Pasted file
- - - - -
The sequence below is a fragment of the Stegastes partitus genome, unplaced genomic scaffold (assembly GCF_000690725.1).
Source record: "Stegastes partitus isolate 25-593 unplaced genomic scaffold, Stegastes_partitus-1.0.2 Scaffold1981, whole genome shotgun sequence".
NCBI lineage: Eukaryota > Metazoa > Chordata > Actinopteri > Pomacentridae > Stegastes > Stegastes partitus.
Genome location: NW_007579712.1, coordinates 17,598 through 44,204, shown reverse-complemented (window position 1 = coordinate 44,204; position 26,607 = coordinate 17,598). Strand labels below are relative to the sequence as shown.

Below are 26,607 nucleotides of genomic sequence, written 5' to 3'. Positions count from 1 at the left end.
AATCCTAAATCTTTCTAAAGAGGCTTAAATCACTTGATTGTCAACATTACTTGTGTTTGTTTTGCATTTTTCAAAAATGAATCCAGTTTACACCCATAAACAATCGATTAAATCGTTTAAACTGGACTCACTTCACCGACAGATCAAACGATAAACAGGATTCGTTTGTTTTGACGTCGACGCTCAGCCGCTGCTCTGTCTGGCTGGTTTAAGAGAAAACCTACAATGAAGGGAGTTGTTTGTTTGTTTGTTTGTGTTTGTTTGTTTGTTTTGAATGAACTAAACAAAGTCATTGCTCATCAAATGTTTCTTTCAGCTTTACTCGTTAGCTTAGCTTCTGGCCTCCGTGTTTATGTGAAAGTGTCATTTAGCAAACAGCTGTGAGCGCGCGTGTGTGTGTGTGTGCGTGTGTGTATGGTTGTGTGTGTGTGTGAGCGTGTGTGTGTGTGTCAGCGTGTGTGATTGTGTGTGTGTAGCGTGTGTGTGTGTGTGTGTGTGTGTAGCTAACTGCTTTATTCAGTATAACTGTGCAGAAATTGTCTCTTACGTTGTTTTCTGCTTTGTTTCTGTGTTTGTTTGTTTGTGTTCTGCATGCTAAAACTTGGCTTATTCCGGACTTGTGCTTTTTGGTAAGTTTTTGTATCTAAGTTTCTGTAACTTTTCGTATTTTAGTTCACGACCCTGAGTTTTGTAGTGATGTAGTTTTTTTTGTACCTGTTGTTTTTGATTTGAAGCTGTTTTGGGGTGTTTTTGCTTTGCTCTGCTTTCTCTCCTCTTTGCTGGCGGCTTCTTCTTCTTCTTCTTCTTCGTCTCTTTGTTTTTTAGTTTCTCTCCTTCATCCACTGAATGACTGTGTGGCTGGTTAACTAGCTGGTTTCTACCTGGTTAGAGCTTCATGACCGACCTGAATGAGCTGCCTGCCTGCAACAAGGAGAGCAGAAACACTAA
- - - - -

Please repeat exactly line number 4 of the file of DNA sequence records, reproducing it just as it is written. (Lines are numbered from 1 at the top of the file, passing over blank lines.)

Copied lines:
Genome location: NW_007579712.1, coordinates 17,598 through 44,204, shown reverse-complemented (window position 1 = coordinate 44,204; position 26,607 = coordinate 17,598). Strand labels below are relative to the sequence as shown.